Qualcomm recently announced it would not supply the chips for a forthcoming flagship Android handset – believed to be the Samsung Galaxy S6 – and now the manufacturer has spoken out on the potential effects of the loss.
While neither Qualcomm nor Samsung has yet to confirm the switch, it has been widely reported that the Korean manufacturer has overlooked the latest Snapdragon 810 chip in favour of pushing forward with its own Exynos offerings.
Despite losing such a key contract, Qualcomm has remained relaxed about the loss, suggesting its relationship with the still nameless OEM will continue in other capacities.
“We don’t win every handset design with every OEM and that’s normal for us,” Tim McDonough, Qualcomm’s Vice President of Marketing said when questioned on the S6 rumours.
Speaking exclusively with TrustedReviews he added: “
“If you take a big customer, we might have nine devices running in parallel. If they’ve got 10 and we’ve got nine because we’ve lost one, you still have a very deep relationship and you are still mutually invested in each other’s success.”
While refusing to shed light on the exact device or the nature of the breakdown, McDonough hinted that a potential timing issue could have cost Qualcomm the mooted S6 deal.
“If you miss the timing window for a particular handset or the timing window for a particular customer, or you take too long going from geography to geography rolling it out, that can be a make or break thing for them,” he told us.
Recent reports have suggested the Snapdragon 810 was hit by production delays as well as overheating issues, although Qualcomm recently spoke out to rubbish such claims.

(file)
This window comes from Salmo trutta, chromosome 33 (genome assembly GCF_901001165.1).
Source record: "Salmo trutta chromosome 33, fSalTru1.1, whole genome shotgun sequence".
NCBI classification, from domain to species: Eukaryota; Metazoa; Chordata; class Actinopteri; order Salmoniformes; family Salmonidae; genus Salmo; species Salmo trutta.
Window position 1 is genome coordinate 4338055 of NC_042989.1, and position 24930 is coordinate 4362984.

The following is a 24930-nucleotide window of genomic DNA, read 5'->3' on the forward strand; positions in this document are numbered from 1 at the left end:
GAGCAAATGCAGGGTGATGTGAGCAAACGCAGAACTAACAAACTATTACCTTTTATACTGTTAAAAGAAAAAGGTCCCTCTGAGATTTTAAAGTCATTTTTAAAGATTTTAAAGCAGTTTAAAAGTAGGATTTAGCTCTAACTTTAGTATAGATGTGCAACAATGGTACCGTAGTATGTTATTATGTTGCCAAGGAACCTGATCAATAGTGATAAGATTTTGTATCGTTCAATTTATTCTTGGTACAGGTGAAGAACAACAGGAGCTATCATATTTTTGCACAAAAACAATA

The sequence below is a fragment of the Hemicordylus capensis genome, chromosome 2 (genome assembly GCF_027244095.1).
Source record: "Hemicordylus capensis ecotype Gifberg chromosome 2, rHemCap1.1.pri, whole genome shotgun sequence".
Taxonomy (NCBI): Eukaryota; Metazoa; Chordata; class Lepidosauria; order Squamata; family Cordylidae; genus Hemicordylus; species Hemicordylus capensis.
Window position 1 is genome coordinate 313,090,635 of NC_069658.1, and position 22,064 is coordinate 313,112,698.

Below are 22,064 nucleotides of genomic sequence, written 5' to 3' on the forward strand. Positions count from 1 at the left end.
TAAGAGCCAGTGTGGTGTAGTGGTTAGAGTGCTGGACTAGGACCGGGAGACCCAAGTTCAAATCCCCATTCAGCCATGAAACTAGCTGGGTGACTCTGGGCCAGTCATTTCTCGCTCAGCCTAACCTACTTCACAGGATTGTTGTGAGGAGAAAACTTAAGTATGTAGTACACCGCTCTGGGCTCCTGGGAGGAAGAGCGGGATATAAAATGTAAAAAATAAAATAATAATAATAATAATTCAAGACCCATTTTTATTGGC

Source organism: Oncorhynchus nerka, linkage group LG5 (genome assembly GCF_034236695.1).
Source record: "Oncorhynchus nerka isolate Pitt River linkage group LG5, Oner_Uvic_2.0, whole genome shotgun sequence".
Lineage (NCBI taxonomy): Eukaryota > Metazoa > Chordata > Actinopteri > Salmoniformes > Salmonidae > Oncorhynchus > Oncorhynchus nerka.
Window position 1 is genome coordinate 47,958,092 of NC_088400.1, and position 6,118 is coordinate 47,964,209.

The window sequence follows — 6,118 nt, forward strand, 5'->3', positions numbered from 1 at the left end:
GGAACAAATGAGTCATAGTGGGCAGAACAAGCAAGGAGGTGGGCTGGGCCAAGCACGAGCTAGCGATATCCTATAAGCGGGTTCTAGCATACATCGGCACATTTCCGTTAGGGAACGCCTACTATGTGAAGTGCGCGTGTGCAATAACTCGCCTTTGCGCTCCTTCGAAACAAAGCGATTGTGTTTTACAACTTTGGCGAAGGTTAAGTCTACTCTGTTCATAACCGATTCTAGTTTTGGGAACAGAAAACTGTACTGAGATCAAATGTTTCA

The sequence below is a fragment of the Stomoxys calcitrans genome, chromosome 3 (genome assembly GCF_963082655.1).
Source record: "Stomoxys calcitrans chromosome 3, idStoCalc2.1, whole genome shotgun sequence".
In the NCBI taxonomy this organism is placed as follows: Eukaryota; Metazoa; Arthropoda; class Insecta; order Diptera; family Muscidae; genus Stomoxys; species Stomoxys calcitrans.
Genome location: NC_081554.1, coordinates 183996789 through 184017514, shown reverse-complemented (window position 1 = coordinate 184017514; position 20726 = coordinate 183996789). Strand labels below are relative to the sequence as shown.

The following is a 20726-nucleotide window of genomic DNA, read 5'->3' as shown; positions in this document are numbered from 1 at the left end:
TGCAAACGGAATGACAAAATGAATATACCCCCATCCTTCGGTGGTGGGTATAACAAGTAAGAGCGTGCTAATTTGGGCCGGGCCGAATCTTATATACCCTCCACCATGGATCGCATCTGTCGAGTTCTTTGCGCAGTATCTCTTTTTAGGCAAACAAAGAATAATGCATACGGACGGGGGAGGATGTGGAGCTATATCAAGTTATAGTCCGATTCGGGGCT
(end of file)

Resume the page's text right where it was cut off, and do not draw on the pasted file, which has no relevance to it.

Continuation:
Although remaining diplomatic on the lost contract, McDonough has suggested it will be difficult for any handset manufacturer to pursue its own chipset production plans.
“It’s a competitive market and people have to choose their path – such as do they vertically integrate,” he said.
“Some people have done that in the past and it’s had varying degrees of success depending on who has tried to do it,
Looking at the potential pitfalls faced by OEMs ditching the Snapdragon platform, he added: “The advantages of our approach is very often scale, and scale translates to benefit in a few ways.
“One of the benefits of our scale is that we have our modem qualified across a broad range of vendors and across all of the carriers.”
With this widespread approval meaning Qualcomm can help “ship phones like Hollywood blockbusters” around the world simultaneously, according to McDonough.
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Despite the announced loss of a key handset causing Qualcomm to readdress its annual earnings predictions, the company VP has claimed it is not a major concern.
“The key is for us that we have a lot of customers and there are a lot of designs across all of the customers,” he said.
“We are proud of our products but we have a reasonable sense of humility and realise you don’t win every one all of the time. That’s normal. If you plan for having 100 per cent of everything, you’re going to be wrong very frequently.”